I decided to go hunt them down, the fields around Burton Mere towards the Dee mainly consisted of Pink-Footed Geese so I headed back inside Wales to a site where up until 2011, held a very healthy wintering population of Bewick's and Whooper Swans: Shotwick Fields. Over 100 have been seen here with Whooper Swans in the past but the previous three years haven't produced. Low and behold, on arrival I could see Swans in sat in the field. The first birds I scoped were Mutes: Bubble immediately burst! I scanned over to the second flock to clock eyes on a mixed flock of Bewick's and Whoopers!! The hat trick in one field! Lovely birds and even better as it was one I thought I was waving goodbye to for the year list! A decent bird for North Wales and one that seems to be declining in these areas. Hopefully they can establish themselves back into Flintshire and remain loyal to this wintering ground for more years to come!
 
Nice comparison record shot: Whooper Swan (front) Bewick's Swan (behind)
 Note the size difference between the two birds with Whooper Swans as the larger species. Also, the Whooper Swan has more yellow on the bill to that of the Bewick's. The Bewick's Swan gives a more goose-like look about it whereas Whooper Swans are similar in proportion to that of our more familiar and resident Mute Swan.
 
For more information on telling the difference between the species, please check out this Birdwatch article which is available for printing and emailing:
 

Tuesday, 23 December 2014

Drake Smew at Draycote Water

I have fond memories of my trip to Draycote Water (Warwickshire) earlier in the year as I rushed down after work in order to beat the light for a beautiful summer plumaged Spotted Sandpiper. This time, it was on my way back from Norfolk and having dipped Smew on 3 occasions in the last week, surely it wouldn't be a forth?
 
Luckily, there had been a report of the drake in the morning and as we arrived, we learnt it was close to Farborough bank. A short walk later, we were able pick the ghostly white bird up from half a mile away through the bins and as we got closer, the features became more apparent: The black loral 'mask' and black line at the side of the nape really highlighted it's stunning contrasting plumage.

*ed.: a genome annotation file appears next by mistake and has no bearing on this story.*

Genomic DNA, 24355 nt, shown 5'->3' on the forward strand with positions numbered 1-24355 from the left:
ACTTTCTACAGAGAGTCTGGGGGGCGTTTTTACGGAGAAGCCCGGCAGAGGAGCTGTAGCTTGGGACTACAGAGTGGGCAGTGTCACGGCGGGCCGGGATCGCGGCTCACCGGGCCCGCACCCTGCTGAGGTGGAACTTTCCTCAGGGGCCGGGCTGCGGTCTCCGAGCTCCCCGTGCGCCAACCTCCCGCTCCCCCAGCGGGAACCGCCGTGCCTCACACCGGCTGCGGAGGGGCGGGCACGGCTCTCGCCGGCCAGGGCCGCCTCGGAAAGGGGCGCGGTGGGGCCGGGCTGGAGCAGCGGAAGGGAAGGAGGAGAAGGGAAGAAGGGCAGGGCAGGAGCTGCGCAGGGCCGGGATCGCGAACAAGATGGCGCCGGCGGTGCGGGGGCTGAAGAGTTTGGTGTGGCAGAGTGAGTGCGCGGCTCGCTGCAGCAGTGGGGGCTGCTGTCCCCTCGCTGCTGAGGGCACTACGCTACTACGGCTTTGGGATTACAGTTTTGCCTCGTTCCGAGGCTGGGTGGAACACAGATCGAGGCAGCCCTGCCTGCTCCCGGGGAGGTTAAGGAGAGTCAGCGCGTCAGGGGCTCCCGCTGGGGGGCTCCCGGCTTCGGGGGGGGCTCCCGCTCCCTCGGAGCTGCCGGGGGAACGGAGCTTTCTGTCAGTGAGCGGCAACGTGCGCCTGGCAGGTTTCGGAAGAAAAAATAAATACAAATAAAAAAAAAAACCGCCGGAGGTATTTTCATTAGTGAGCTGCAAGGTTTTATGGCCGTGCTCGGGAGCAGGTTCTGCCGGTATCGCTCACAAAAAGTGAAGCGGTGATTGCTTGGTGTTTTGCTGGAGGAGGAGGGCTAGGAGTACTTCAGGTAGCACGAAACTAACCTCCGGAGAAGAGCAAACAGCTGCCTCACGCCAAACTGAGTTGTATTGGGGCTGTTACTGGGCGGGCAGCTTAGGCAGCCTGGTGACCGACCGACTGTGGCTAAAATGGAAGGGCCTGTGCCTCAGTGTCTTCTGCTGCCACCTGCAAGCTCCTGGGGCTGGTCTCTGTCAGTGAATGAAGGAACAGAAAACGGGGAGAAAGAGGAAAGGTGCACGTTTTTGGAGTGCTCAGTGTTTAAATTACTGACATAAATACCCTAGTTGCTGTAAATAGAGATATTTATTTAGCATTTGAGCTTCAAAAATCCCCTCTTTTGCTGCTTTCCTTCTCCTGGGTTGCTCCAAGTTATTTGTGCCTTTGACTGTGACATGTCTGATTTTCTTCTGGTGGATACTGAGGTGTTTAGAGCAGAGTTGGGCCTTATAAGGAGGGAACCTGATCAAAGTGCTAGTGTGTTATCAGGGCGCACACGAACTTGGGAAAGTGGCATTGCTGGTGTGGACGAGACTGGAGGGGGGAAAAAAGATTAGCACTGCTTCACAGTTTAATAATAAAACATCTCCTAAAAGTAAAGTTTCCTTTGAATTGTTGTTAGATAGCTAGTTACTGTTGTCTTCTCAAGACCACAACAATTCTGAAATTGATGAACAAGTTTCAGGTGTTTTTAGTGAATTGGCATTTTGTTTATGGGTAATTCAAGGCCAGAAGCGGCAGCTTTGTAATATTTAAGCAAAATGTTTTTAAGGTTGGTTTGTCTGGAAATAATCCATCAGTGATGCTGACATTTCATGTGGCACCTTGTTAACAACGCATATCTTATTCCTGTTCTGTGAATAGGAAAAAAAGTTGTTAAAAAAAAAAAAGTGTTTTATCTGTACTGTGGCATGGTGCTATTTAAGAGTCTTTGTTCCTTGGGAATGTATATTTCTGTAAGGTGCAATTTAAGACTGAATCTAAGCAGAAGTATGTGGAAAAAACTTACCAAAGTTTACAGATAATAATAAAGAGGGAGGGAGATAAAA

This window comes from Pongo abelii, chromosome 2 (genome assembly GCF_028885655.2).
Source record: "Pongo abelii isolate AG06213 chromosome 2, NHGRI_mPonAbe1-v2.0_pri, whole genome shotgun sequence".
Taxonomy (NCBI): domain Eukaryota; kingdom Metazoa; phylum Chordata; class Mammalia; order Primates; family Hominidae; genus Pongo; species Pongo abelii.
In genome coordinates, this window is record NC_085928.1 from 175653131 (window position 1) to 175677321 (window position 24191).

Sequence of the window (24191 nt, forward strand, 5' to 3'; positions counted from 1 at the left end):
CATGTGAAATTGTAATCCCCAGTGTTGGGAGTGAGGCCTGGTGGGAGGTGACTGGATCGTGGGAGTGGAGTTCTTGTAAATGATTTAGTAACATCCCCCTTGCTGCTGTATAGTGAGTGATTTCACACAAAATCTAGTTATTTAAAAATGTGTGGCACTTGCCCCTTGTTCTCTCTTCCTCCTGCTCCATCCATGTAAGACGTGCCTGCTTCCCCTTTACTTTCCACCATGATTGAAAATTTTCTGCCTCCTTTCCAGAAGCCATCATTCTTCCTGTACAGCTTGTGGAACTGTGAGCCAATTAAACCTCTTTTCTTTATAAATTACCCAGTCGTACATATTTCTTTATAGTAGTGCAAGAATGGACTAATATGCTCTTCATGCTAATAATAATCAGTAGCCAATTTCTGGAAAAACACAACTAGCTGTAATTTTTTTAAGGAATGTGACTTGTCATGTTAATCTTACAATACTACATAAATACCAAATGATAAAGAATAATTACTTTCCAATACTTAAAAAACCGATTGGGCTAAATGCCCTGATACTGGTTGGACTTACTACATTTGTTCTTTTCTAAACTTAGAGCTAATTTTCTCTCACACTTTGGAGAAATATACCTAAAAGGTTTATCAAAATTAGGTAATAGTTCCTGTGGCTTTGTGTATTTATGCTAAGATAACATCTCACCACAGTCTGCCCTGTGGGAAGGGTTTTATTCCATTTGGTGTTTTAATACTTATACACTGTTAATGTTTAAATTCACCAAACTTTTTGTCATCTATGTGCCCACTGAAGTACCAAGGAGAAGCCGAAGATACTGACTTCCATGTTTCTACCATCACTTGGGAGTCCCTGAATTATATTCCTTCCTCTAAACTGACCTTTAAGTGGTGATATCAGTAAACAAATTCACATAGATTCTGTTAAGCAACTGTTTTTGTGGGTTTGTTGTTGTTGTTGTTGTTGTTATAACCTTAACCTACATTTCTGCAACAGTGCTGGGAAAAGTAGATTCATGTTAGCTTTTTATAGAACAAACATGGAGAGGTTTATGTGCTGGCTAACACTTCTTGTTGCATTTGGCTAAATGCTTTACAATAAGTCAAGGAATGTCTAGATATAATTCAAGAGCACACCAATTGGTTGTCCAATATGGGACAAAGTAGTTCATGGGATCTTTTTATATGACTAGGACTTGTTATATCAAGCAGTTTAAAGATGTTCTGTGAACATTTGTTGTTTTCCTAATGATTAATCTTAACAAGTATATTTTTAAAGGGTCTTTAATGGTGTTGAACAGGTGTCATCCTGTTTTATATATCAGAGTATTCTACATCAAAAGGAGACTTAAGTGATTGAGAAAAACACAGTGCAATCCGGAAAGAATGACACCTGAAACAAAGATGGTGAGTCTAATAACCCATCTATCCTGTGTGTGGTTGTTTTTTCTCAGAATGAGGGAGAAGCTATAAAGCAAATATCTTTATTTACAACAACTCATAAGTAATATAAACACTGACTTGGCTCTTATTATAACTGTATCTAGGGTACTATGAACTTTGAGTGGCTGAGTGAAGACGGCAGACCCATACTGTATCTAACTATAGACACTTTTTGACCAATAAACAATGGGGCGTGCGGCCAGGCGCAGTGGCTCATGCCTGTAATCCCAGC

There was a strong, stiff wind prevailing across the reservoir which was keeping the Smew close in and allowed good opportunities for photos. Many Goldeneye, Little Grebe, Coot, a few Wigeon and a female Common Scoter were also close by for company.

 
 

Golden Pheasant at Wolferton

With a trip to Norfolk, who can say no to a bit of fantastic plastic in the way of some Golden Pheasants! Once introduced from 1725, these Pheasants have done very well and it's not until recently that this species in its breeding areas across Britain have started to see a noticeable decline. This, may well be due to foxes and predation of chicks. On arrival at Wolferton, we came straight across a lovely Woodcock (Yes, we were there pretty early!) and soon after dawn began to break in nicely. Driving around the triangular section (which is the area best known for these birds) we started to see many Common Pheasants; coming down to the roadside to feed and forage.
 
After an hour or so, we locked on to the male Golden Pheasant walking gracefully across the road in front of us! Steff needed it as a lifer and couldn't believe her luck as it stood in front of the car.
Golden Pheasant - Taken by Steff Leese
These Norfolk birds appear to have a dark/black throat patch and are have believed to have this due to a bottleneck in the gene pool which as a result brings out the mutations in this small population rather than hybridisation.
 
Golden Pheasant - Taken by Steff Leese
The trip was difficult in terms of species but we managed to have a great session at Stubb Mill, Hickling whereby we watched for the final hour of daylight. 10 Cranes, over 40 Marsh Harriers, Barn Owl, Merlin, Buzzard and Kestrel were all seen. Other birds on the trip included White-Fronted, Pink-Footed and Barnacle Geese at Cantly Marshes and a lovely female Hen Harrier at Titchwell.

Thursday, 18 December 2014

Blyth's Pipit and Caspian Gull